Ross River virus immune evasion strategies and the relevance to Post-Viral Fatigue, and Myalgic Encephalomyelitis onset, by Brett A Lidbury in Front. Med.  Vol 8, 2021 pp 298 [doi: 10.3389/fmed.2021.662513]


Article abstract:

Ross River virus (RRV) is an endemic Australian arbovirus, and member of the Alphavirus family that also includes Chikungunya virus (CHIK). RRV is responsible for the highest prevalence human disease cases associated with mosquito-borne transmission in Australia, and has long been a leading suspect in cases of post-viral fatigue syndromes, with extrapolation of this link to Myalgic Encephalomyelitis (ME).

Research into RRV pathogenesis has revealed a number of immune evasion strategies, impressive for a virus with a genome size of 11 – 12kb (plus strand RNA), which resonate with insights into viral pathogenesis broadly. Drawing from observations on RRV immune evasion, mechanisms of relevance to long term idiopathic fatigue are featured as a perspective on infection and eventual ME symptoms, which include considerations of; (1) selective pro-inflammatory gene suppression post antibody- dependent enhancement (ADE) of RRV infection, (2) Evidence from other virus families of immune disruption and evasion post-ADE, and (3) how virally-driven immune evasion may impact on mitochondrial function via target of rapamycin (TOR) complexes.

In light of these RRV measures to counter the host immune – inflammatory responses, links to recent discoveries explaining cellular, immune and metabolomic markers of ME will be explored and discussed, with the implications for long-COVID post SARS.CoV.2 also examined.

Compelling issues on the connections between virally-induced alterations in cytokine expression, for example, will be of particular interest in light of energy pathways, and how these perturbations manifest clinically.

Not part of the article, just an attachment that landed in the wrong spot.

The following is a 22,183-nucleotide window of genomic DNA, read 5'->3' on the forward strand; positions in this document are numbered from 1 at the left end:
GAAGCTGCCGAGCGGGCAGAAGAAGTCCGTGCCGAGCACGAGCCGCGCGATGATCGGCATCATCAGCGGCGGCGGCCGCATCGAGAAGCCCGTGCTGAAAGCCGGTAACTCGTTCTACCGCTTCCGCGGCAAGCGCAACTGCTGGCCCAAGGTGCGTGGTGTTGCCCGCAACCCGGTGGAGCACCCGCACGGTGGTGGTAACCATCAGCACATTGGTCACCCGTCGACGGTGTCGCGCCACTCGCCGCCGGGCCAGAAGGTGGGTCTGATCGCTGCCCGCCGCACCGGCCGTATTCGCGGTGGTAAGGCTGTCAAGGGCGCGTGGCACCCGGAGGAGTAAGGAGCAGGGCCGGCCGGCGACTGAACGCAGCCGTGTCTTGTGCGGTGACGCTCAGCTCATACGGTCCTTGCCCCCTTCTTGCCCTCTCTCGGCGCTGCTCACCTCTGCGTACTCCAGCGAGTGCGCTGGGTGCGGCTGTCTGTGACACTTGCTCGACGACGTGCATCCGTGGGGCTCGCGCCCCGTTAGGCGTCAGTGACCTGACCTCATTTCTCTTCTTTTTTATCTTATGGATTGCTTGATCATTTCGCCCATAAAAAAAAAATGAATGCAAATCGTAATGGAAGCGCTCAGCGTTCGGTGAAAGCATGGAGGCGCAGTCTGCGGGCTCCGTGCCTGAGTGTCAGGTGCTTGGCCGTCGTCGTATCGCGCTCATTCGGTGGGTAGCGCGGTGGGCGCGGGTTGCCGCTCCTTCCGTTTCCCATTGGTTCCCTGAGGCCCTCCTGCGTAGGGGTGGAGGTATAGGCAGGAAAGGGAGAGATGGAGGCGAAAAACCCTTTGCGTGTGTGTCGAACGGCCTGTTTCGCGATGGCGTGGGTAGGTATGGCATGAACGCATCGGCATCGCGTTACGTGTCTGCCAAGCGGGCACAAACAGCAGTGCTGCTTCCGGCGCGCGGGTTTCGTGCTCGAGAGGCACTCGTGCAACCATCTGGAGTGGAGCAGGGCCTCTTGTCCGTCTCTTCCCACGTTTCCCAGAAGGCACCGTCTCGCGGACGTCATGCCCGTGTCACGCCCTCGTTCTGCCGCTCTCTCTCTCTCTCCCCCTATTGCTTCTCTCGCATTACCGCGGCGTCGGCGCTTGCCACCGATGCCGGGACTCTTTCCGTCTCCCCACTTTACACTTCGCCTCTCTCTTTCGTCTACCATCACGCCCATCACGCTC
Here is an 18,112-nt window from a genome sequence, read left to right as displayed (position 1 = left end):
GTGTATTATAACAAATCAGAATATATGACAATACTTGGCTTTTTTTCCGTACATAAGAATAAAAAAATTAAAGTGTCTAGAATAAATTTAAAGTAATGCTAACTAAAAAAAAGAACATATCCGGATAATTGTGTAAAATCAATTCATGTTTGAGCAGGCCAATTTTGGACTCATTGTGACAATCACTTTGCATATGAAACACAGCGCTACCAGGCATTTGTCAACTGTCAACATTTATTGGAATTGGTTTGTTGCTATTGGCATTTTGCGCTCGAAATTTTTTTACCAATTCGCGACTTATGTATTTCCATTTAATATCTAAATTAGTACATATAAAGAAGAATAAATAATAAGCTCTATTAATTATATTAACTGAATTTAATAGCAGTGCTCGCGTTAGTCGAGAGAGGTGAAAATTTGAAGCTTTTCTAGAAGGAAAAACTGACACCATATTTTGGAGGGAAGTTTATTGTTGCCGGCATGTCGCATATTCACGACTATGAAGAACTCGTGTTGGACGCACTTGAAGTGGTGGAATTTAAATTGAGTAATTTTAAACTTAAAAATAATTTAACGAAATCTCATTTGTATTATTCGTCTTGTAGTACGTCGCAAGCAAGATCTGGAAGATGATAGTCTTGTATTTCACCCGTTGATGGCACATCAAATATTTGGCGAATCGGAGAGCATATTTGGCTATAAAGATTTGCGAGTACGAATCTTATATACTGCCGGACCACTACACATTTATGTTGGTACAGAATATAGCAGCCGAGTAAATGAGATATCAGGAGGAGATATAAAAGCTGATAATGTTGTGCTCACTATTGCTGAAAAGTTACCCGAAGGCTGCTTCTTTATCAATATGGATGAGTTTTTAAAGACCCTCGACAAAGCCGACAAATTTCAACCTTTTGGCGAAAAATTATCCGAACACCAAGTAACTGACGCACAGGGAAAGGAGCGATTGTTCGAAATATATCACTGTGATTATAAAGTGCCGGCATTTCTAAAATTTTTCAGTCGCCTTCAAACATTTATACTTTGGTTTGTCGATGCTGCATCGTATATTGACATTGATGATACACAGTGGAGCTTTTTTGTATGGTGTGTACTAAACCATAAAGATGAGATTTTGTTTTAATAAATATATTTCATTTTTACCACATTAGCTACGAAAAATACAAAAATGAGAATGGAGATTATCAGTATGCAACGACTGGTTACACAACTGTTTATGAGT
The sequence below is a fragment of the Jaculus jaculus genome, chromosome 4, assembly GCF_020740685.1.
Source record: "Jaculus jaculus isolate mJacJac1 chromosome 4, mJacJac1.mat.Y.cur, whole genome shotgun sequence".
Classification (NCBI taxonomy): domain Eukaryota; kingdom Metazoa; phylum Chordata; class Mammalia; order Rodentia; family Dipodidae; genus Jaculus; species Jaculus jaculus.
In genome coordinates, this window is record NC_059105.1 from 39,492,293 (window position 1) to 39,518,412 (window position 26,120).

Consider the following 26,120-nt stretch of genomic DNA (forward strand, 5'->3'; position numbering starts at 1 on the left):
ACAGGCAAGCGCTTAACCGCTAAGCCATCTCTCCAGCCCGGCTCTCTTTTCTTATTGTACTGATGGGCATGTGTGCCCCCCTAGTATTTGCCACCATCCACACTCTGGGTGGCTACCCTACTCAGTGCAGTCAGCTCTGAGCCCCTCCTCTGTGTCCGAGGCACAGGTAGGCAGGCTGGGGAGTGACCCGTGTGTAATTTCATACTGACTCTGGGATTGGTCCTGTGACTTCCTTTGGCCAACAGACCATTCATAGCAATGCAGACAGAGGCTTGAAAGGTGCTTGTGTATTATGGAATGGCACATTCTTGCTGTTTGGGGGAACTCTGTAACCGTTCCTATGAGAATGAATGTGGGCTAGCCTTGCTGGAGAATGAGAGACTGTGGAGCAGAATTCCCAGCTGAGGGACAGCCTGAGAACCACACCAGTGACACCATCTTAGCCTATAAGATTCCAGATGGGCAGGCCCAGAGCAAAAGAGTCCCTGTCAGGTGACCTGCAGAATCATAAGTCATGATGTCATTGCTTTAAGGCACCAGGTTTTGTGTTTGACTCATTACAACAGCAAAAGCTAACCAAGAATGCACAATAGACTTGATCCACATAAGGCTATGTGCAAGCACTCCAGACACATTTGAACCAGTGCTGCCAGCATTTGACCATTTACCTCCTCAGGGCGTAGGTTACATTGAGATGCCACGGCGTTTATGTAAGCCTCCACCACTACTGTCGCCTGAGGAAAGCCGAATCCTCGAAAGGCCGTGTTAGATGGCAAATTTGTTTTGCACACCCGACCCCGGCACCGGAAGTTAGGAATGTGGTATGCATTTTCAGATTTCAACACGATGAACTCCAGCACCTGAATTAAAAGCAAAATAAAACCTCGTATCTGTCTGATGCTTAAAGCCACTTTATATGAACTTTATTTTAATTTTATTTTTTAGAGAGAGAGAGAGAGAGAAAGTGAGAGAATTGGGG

The history of ME features regular “outbreaks,” which have been associated with virus infections. At the time of writing, the COVID (SARS-CoV-2) pandemic has revealed a sub-population of recovered patients who have developed long-term symptoms that resemble classic ME. Therefore, a perspective is presented herein that aims to link the viral manipulation of host antiviral and inflammatory-immune responses to mitochondrial function, with TOR proteins as the critical interface between deranged cytokine expression and energy regulation.

Established for many virus families (Table 1), ADE post-infection is the particular perspective focus. ADE currently has renewed interest in relation to potential COVID vaccine safety, but in a more general context also raises questions on ME pathogenesis due to the dramatic consequences for immediate antiviral defenses, later innate immune responses, and thereafter guidance from ADE-impacted cells (e.g., antigen-presenting cells) for the formation of an appropriate adaptive immune response to support long term homeostasis.

The unraveling of the interactions between the viral manipulation of cells, bioenergetics and mitochondrial function will reveal the differences, at a cellular level, to explain why some individuals go on to develop chronic long-term health challenges like ME or long-COVID, while others do not.

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